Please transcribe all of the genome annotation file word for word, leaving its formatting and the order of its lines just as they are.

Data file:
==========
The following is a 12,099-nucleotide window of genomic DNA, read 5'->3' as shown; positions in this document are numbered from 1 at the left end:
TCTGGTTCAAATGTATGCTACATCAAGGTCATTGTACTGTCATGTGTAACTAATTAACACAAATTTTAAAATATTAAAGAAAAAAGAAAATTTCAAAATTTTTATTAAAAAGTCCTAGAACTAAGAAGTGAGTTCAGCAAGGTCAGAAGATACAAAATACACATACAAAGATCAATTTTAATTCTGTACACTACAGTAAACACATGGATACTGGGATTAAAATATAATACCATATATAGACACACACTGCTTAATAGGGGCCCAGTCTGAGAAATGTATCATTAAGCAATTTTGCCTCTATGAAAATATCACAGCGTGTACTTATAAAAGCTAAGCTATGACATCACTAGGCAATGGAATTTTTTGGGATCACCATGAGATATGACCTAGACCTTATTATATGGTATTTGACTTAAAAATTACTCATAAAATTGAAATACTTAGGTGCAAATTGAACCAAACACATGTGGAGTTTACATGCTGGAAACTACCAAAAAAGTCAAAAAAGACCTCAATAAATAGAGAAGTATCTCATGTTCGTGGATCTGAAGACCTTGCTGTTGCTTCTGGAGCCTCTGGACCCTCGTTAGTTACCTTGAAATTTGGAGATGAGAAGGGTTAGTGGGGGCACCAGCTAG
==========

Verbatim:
The following is a 12,099-nucleotide window of genomic DNA, read 5'->3' as shown; positions in this document are numbered from 1 at the left end:
TCTGGTTCAAATGTATGCTACATCAAGGTCATTGTACTGTCATGTGTAACTAATTAACACAAATTTTAAAATATTAAAGAAAAAAGAAAATTTCAAAATTTTTATTAAAAAGTCCTAGAACTAAGAAGTGAGTTCAGCAAGGTCAGAAGATACAAAATACACATACAAAGATCAATTTTAATTCTGTACACTACAGTAAACACATGGATACTGGGATTAAAATATAATACCATATATAGACACACACTGCTTAATAGGGGCCCAGTCTGAGAAATGTATCATTAAGCAATTTTGCCTCTATGAAAATATCACAGCGTGTACTTATAAAAGCTAAGCTATGACATCACTAGGCAATGGAATTTTTTGGGATCACCATGAGATATGACCTAGACCTTATTATATGGTATTTGACTTAAAAATTACTCATAAAATTGAAATACTTAGGTGCAAATTGAACCAAACACATGTGGAGTTTACATGCTGGAAACTACCAAAAAAGTCAAAAAAGACCTCAATAAATAGAGAAGTATCTCATGTTCGTGGATCTGAAGACCTTGCTGTTGCTTCTGGAGCCTCTGGACCCTCGTTAGTTACCTTGAAATTTGGAGATGAGAAGGGTTAGTGGGGGCACCAGCTAG